From Our Future
Donald Trump's latest cabinet pick endangers the health and well-being of millions of Americans. From tax cuts to surgeons' income, Rep. Tom Price of Georgia -- Trump's choice to run the Department of Health and Human Services -- has repeatedly fought for the wealthy and privileged at the expense of ordinary Americans.
As a trained physician, Price is supposedly bound by the Hippocratic oath: "First, do no harm." Unfortunately, he'll soon be in a position to do a great deal of harm -- and his widely publicized desire to gut Medicare is only part of the problem.
Self-Serving Hard-Right Rhetoric
The New York Times, along with other news outlets, reported that Price's policy positions are "often aligned with the positions of the American Medical Association and the Medical Association of Georgia."
That places him in an old, if hardly illustrious, tradition.
In 1939 the AMA'S executive director wrote an editorial declaring that "all forms of security, compulsory security, even against old age and unemployment ... represent a taking away of individual responsibility, a weakening of national caliber, a definite step toward either communism or totalitarianism."
The editorial's floridly self-serving language used phrases like "peasant medicine" and "medical Soviets" to describe programs like Social Security and Medicare.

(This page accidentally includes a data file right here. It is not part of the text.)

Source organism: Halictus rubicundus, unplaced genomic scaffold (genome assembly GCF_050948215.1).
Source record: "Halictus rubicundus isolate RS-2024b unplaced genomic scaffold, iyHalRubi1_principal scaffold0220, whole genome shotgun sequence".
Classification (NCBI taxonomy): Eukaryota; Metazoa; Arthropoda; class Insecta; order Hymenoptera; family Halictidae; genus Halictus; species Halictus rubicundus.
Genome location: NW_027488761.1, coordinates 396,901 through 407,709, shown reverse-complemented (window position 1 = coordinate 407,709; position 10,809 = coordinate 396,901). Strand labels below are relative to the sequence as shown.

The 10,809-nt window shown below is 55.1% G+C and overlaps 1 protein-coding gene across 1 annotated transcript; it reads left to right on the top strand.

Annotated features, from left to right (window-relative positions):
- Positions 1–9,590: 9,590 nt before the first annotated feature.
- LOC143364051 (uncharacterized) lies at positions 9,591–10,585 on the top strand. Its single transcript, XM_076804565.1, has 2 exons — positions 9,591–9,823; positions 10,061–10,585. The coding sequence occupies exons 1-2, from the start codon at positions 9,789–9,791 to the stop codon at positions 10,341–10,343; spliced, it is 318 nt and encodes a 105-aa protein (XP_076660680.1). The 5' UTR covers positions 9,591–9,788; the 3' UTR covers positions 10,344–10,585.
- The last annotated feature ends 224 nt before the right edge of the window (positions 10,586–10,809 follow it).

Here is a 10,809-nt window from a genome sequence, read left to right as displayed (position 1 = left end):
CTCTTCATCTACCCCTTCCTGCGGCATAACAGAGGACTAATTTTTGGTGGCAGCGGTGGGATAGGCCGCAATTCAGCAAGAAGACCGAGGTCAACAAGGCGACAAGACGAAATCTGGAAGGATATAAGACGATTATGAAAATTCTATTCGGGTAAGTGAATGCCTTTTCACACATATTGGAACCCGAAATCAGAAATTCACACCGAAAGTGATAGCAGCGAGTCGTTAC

Nor did the AMA's far-right proselytizing end with the New Deal. In the early 1960s it hired a fading actor named Ronald Reagan to cut a record entitled "Ronald Reagan Speaks Out Against Socialized Medicine," which was sent to AMA "ladies' auxiliaries" (assumed to be doctors' wives, rather than doctors themselves).
The "ladies" were instructed to "put on the coffeepot," play the record, and then bring out stationery so their friends could pen anti-Medicare letters to Congress.
The recorded Reagan warned that Medicare was "socialized medicine" and intoned that, should it pass, "one of these days you and I are going to spend our sunset years telling our children and our children's children what it once was like in America when men were free."
That campaign, "Operation Coffee Cup," was an early example of the viral marketing -- and fake news -- that brought us President Trump. The record failed to derail Medicare, but launched Reagan's political career.
When it comes to extremist AMA rhetoric, Tom Price is partying like it's 1939. He argued that the Affordable Care Act "removes the very freedom and liberty that our founders fought for at its very core," said that its treatment of doctors represents the "subjugation of " a formerly free citizen," and claimed that it creates "a system where Washington decides what you can get, what kind of treatment you can get for yourself and for your family."
Added Price, in words that would not have seemed out of place in that Depression-era editorial:
"That's not America, that's not the America that you and I love, that's not the America our founders fought for, that's not the America that recognizes that our liberty and our freedom comes from God almighty and not from the federal government."